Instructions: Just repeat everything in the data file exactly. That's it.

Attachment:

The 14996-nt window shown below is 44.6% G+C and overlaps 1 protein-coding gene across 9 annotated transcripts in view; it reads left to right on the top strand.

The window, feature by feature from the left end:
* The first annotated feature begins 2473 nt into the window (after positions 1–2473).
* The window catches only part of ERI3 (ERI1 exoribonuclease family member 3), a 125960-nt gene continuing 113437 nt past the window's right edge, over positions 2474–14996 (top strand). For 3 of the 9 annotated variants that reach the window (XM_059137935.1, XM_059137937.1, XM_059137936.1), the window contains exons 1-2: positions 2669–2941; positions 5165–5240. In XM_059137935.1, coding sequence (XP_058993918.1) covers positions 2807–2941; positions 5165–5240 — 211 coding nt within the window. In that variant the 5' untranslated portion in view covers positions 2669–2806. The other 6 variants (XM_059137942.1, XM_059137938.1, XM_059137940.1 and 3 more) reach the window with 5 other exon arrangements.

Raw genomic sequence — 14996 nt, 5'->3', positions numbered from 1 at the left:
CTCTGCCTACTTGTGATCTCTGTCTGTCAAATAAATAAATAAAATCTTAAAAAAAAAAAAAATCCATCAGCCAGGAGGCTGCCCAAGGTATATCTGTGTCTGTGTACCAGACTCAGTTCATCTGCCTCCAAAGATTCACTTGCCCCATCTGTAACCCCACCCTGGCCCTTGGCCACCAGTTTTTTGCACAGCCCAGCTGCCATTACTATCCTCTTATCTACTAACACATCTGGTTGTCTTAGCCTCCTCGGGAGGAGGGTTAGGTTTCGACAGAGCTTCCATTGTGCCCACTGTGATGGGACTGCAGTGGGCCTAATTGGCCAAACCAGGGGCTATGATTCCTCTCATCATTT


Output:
The 14996-nt window shown below is 44.6% G+C and overlaps 1 protein-coding gene across 9 annotated transcripts in view; it reads left to right on the top strand.

The window, feature by feature from the left end:
* The first annotated feature begins 2473 nt into the window (after positions 1–2473).
* The window catches only part of ERI3 (ERI1 exoribonuclease family member 3), a 125960-nt gene continuing 113437 nt past the window's right edge, over positions 2474–14996 (top strand). For 3 of the 9 annotated variants that reach the window (XM_059137935.1, XM_059137937.1, XM_059137936.1), the window contains exons 1-2: positions 2669–2941; positions 5165–5240. In XM_059137935.1, coding sequence (XP_058993918.1) covers positions 2807–2941; positions 5165–5240 — 211 coding nt within the window. In that variant the 5' untranslated portion in view covers positions 2669–2806. The other 6 variants (XM_059137942.1, XM_059137938.1, XM_059137940.1 and 3 more) reach the window with 5 other exon arrangements.

Raw genomic sequence — 14996 nt, 5'->3', positions numbered from 1 at the left:
CTCTGCCTACTTGTGATCTCTGTCTGTCAAATAAATAAATAAAATCTTAAAAAAAAAAAAAATCCATCAGCCAGGAGGCTGCCCAAGGTATATCTGTGTCTGTGTACCAGACTCAGTTCATCTGCCTCCAAAGATTCACTTGCCCCATCTGTAACCCCACCCTGGCCCTTGGCCACCAGTTTTTTGCACAGCCCAGCTGCCATTACTATCCTCTTATCTACTAACACATCTGGTTGTCTTAGCCTCCTCGGGAGGAGGGTTAGGTTTCGACAGAGCTTCCATTGTGCCCACTGTGATGGGACTGCAGTGGGCCTAATTGGCCAAACCAGGGGCTATGATTCCTCTCATCATTT